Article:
The present invention provides a circuit architecture for a high throughput multi-channel analog-to-digital converter that includes a counter and a plurality of analog-to-digital conversion cells, each of which contains an incremental discharge circuit similar to that shown in FIG. 1. The incremental discharge circuit stores a charge proportional to the voltage value of an analog input signal and discharge that charge in increments upon the occurrence of the clock signal, also producing an active signal after the charge has been stored and before the incremental discharge is complete. A register receives a count signal from the counter and stores its value when the active signal goes inactive. A multiplexer selects among the outputs of the plurality of analog-to-digital conversion cells and supplies the selected output as a digital output signal. Linearizing means, such as a lookup ROM, receive the digital output signal and from it produce a digital value signal that is indicative of the voltage level of the analog input signal associated with the analog-to-digital conversion cell currently selected by the multiplexer. In one embodiment, a gate receives the periodic clock signal and an end of conversion signal and provides a gated periodic clock signal to a down counter which is preloaded with an initial value. Another gate monitors the output of the down counter and produces the end of conversion signal when the count reaches zero. In another embodiment, a NOR gate equivalent generates an end of conversion signal when all of the active signals from the plurality of cells become inactive.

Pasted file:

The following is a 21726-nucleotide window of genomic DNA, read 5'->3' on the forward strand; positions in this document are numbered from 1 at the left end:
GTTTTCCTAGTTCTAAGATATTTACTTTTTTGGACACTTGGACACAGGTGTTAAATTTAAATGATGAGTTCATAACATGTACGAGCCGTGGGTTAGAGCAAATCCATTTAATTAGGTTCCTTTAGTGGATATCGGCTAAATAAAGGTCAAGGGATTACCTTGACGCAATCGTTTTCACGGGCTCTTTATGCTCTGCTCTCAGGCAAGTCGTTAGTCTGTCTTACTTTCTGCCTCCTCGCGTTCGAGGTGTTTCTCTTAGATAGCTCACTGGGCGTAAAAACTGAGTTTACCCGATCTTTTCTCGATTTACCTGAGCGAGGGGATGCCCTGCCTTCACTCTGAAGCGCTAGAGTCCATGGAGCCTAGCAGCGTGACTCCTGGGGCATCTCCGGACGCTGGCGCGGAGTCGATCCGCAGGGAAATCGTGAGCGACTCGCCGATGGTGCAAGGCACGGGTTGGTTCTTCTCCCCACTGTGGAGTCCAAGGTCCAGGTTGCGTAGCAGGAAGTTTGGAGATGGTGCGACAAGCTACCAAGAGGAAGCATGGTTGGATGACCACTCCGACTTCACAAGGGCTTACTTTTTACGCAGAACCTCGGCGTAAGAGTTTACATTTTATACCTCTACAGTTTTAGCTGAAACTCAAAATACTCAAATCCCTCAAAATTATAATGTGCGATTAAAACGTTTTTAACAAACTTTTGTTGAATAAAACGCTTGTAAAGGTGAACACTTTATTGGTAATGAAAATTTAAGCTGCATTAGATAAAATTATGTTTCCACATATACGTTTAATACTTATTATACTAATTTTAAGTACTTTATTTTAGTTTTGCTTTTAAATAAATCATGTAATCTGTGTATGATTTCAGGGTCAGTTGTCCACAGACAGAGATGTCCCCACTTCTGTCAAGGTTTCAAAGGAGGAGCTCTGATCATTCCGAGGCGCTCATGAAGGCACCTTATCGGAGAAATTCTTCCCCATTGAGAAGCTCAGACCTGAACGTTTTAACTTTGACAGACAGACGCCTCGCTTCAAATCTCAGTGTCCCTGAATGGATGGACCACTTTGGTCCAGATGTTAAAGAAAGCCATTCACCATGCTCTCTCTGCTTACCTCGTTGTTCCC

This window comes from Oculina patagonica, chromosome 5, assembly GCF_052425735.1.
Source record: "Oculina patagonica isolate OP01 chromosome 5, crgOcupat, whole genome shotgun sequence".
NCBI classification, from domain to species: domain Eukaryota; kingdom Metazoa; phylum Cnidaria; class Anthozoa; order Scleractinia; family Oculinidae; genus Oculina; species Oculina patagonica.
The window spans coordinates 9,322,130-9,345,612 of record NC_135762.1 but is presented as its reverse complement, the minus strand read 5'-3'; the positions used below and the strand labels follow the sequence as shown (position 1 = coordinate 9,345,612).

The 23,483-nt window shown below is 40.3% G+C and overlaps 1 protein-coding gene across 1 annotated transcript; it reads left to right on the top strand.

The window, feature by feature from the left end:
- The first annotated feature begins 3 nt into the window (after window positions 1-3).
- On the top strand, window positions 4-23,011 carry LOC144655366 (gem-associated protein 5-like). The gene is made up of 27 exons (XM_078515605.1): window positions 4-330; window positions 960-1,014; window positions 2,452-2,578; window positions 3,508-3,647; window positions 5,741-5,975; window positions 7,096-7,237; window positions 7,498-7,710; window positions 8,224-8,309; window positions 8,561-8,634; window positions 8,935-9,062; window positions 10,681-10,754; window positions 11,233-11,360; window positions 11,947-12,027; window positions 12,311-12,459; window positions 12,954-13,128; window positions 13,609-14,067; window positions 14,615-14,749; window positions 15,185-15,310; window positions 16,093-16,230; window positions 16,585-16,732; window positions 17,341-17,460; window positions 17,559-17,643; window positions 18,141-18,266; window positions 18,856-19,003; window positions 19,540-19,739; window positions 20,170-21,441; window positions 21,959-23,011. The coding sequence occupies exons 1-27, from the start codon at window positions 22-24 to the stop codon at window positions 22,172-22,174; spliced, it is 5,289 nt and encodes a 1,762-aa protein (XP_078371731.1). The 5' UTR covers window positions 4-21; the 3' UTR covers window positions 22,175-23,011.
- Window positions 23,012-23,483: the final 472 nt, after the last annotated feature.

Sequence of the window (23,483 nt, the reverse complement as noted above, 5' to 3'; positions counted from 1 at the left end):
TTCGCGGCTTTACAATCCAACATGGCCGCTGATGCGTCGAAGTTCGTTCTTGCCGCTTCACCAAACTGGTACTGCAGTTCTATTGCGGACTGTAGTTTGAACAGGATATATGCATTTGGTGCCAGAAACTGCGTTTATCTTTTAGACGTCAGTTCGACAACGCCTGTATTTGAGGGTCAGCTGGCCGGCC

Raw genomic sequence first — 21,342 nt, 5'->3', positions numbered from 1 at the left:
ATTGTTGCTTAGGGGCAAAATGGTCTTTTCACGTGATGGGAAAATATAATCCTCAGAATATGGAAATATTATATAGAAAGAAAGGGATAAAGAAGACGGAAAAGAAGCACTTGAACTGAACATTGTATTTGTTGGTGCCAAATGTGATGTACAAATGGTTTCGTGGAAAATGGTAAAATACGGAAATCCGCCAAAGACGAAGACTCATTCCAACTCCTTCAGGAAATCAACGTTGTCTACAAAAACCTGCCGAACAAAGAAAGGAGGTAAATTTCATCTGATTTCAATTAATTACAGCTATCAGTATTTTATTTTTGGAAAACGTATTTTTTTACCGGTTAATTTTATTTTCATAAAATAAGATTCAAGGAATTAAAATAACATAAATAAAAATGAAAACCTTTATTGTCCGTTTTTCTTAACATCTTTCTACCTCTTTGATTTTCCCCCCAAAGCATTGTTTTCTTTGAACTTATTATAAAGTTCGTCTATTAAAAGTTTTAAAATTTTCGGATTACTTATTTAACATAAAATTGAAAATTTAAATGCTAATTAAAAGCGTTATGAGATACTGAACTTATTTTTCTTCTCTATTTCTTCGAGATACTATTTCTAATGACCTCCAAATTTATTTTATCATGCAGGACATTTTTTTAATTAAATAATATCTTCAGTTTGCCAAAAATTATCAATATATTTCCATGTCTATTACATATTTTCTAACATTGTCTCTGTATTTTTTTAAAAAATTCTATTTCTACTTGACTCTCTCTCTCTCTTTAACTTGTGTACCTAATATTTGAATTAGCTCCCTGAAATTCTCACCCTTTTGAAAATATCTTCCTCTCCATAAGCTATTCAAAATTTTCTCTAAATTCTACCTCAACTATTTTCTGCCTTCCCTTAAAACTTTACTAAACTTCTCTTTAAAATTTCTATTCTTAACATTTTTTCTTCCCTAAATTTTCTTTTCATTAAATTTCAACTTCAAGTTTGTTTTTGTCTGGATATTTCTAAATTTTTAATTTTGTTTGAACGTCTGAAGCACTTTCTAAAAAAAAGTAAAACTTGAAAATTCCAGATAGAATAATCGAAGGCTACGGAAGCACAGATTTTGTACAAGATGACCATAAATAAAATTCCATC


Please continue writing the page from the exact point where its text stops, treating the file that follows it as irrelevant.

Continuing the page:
FIG. 1 is a schematic diagram of a switching capacitor type analog-to-digital converter according to the prior art.
FIG. 2 is a timing diagram illustrating the operation of the circuit shown in FIG. 1.
FIG. 3 is a schematic diagram of a first embodiment of a high throughput parallel arrangement of switching capacitor analog-to-digital converter cells according to the present invention.
FIG. 4 is a timing diagram illustrating the operation of the circuit shown in FIG. 3.
FIG. 5 is a schematic diagram of a second embodiment of a high throughput parallel arrangement of switching capacitor analog-to-digital converters according to the present invention.
FIG. 6 is a timing diagram illustrating the operation of the circuit shown in FIG. 5.
Refer now to FIG. 3 which shows a schematic diagram of a first embodiment of a high throughput parallel arrangement of switching capacitor analog-to-digital converters cells 10 according to the present invention.
Each switching capacitor cell 10 has first, second, and third switches 11, 12, and 13, under the respective control of HOLD, CK1, and CK2, as in the prior art circuit. And, each cell 10 also contains two capacitors, CAP1x 14 and CAP2x 15, where X identifies the number of the particular cell in the high throughput parallel arrangement of such cells, CELL1 -CELL4. These switches and capacitors are configured exactly as they were in the prior art cell, and are connected to the input of a Schmidt trigger 15. Collectively, this circuitry will be referred to as an "incremental discharge circuit".